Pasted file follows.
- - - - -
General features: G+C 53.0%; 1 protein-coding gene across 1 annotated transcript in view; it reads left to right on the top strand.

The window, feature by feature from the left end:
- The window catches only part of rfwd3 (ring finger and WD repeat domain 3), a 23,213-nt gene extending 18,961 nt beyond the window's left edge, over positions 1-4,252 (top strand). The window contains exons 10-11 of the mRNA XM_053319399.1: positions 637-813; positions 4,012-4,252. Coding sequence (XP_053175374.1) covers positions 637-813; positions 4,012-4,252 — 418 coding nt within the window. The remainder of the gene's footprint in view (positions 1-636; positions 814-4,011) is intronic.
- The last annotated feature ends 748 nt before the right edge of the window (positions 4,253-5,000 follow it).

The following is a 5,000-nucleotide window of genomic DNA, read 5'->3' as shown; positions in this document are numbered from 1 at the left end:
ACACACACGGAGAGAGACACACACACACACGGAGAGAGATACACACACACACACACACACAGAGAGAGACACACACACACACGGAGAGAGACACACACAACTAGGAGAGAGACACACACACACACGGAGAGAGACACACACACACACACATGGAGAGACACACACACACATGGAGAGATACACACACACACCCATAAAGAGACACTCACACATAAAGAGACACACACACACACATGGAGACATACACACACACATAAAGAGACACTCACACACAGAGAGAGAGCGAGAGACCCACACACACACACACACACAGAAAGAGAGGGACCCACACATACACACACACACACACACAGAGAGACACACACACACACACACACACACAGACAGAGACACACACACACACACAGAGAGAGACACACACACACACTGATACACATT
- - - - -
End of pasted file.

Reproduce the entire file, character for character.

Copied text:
General features: G+C 53.0%; 1 protein-coding gene across 1 annotated transcript in view; it reads left to right on the top strand.

The window, feature by feature from the left end:
- The window catches only part of rfwd3 (ring finger and WD repeat domain 3), a 23,213-nt gene extending 18,961 nt beyond the window's left edge, over positions 1-4,252 (top strand). The window contains exons 10-11 of the mRNA XM_053319399.1: positions 637-813; positions 4,012-4,252. Coding sequence (XP_053175374.1) covers positions 637-813; positions 4,012-4,252 — 418 coding nt within the window. The remainder of the gene's footprint in view (positions 1-636; positions 814-4,011) is intronic.
- The last annotated feature ends 748 nt before the right edge of the window (positions 4,253-5,000 follow it).

The following is a 5,000-nucleotide window of genomic DNA, read 5'->3' as shown; positions in this document are numbered from 1 at the left end:
ACACACACGGAGAGAGACACACACACACACGGAGAGAGATACACACACACACACACACACAGAGAGAGACACACACACACACGGAGAGAGACACACACAACTAGGAGAGAGACACACACACACACGGAGAGAGACACACACACACACACATGGAGAGACACACACACACATGGAGAGATACACACACACACCCATAAAGAGACACTCACACATAAAGAGACACACACACACACATGGAGACATACACACACACATAAAGAGACACTCACACACAGAGAGAGAGCGAGAGACCCACACACACACACACACACAGAAAGAGAGGGACCCACACATACACACACACACACACACAGAGAGACACACACACACACACACACACACAGACAGAGACACACACACACACACAGAGAGAGACACACACACACACTGATACACATT